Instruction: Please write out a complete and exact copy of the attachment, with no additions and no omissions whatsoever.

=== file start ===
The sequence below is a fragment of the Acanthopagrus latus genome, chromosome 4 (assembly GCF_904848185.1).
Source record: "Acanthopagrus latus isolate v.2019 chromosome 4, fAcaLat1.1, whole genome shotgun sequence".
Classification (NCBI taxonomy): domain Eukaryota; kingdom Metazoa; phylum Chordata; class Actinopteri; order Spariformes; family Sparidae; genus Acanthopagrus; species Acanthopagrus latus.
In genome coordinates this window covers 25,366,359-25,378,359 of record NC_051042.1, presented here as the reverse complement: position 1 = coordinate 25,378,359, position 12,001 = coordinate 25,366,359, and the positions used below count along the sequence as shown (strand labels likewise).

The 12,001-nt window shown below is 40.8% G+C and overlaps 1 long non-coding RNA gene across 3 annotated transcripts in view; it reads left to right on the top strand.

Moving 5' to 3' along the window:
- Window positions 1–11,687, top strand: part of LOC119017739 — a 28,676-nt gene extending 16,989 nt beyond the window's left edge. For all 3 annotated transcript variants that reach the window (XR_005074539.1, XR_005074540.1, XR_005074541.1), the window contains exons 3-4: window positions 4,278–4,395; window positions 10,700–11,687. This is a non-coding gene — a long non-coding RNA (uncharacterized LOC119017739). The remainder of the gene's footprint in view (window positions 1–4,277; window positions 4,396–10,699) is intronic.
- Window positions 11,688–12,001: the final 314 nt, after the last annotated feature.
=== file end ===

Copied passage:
The sequence below is a fragment of the Acanthopagrus latus genome, chromosome 4 (assembly GCF_904848185.1).
Source record: "Acanthopagrus latus isolate v.2019 chromosome 4, fAcaLat1.1, whole genome shotgun sequence".
Classification (NCBI taxonomy): domain Eukaryota; kingdom Metazoa; phylum Chordata; class Actinopteri; order Spariformes; family Sparidae; genus Acanthopagrus; species Acanthopagrus latus.
In genome coordinates this window covers 25,366,359-25,378,359 of record NC_051042.1, presented here as the reverse complement: position 1 = coordinate 25,378,359, position 12,001 = coordinate 25,366,359, and the positions used below count along the sequence as shown (strand labels likewise).

The 12,001-nt window shown below is 40.8% G+C and overlaps 1 long non-coding RNA gene across 3 annotated transcripts in view; it reads left to right on the top strand.

Moving 5' to 3' along the window:
- Window positions 1–11,687, top strand: part of LOC119017739 — a 28,676-nt gene extending 16,989 nt beyond the window's left edge. For all 3 annotated transcript variants that reach the window (XR_005074539.1, XR_005074540.1, XR_005074541.1), the window contains exons 3-4: window positions 4,278–4,395; window positions 10,700–11,687. This is a non-coding gene — a long non-coding RNA (uncharacterized LOC119017739). The remainder of the gene's footprint in view (window positions 1–4,277; window positions 4,396–10,699) is intronic.
- Window positions 11,688–12,001: the final 314 nt, after the last annotated feature.